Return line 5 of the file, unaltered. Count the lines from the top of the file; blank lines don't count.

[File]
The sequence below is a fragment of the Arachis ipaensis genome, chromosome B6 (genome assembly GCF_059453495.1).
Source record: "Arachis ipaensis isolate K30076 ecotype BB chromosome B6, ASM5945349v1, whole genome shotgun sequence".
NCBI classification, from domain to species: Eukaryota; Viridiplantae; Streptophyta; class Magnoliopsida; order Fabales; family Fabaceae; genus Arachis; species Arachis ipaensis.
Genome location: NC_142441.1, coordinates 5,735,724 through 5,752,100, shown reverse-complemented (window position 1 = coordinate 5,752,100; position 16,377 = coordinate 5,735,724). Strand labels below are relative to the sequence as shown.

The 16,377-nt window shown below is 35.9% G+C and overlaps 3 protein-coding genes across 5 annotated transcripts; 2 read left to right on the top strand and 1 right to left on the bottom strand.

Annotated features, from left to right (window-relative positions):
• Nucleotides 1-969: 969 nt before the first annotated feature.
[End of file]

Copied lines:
The 16,377-nt window shown below is 35.9% G+C and overlaps 3 protein-coding genes across 5 annotated transcripts; 2 read left to right on the top strand and 1 right to left on the bottom strand.